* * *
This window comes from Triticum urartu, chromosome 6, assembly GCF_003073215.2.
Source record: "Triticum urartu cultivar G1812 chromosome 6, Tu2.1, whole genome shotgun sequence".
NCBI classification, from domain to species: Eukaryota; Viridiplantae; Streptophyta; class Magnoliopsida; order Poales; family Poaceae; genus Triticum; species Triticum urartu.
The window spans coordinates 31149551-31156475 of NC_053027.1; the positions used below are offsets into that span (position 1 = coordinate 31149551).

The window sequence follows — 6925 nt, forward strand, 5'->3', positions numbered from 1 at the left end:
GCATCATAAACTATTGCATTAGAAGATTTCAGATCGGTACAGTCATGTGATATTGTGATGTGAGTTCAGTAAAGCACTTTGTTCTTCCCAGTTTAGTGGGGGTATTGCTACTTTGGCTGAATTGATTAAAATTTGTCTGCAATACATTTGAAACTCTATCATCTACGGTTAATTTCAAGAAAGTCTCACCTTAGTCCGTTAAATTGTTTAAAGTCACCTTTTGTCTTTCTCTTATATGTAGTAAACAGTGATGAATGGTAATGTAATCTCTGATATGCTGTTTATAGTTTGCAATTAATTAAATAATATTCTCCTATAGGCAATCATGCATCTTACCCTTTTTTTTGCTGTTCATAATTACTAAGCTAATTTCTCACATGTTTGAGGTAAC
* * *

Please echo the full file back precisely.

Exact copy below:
This window comes from Triticum urartu, chromosome 6, assembly GCF_003073215.2.
Source record: "Triticum urartu cultivar G1812 chromosome 6, Tu2.1, whole genome shotgun sequence".
NCBI classification, from domain to species: Eukaryota; Viridiplantae; Streptophyta; class Magnoliopsida; order Poales; family Poaceae; genus Triticum; species Triticum urartu.
The window spans coordinates 31149551-31156475 of NC_053027.1; the positions used below are offsets into that span (position 1 = coordinate 31149551).

The window sequence follows — 6925 nt, forward strand, 5'->3', positions numbered from 1 at the left end:
GCATCATAAACTATTGCATTAGAAGATTTCAGATCGGTACAGTCATGTGATATTGTGATGTGAGTTCAGTAAAGCACTTTGTTCTTCCCAGTTTAGTGGGGGTATTGCTACTTTGGCTGAATTGATTAAAATTTGTCTGCAATACATTTGAAACTCTATCATCTACGGTTAATTTCAAGAAAGTCTCACCTTAGTCCGTTAAATTGTTTAAAGTCACCTTTTGTCTTTCTCTTATATGTAGTAAACAGTGATGAATGGTAATGTAATCTCTGATATGCTGTTTATAGTTTGCAATTAATTAAATAATATTCTCCTATAGGCAATCATGCATCTTACCCTTTTTTTTGCTGTTCATAATTACTAAGCTAATTTCTCACATGTTTGAGGTAAC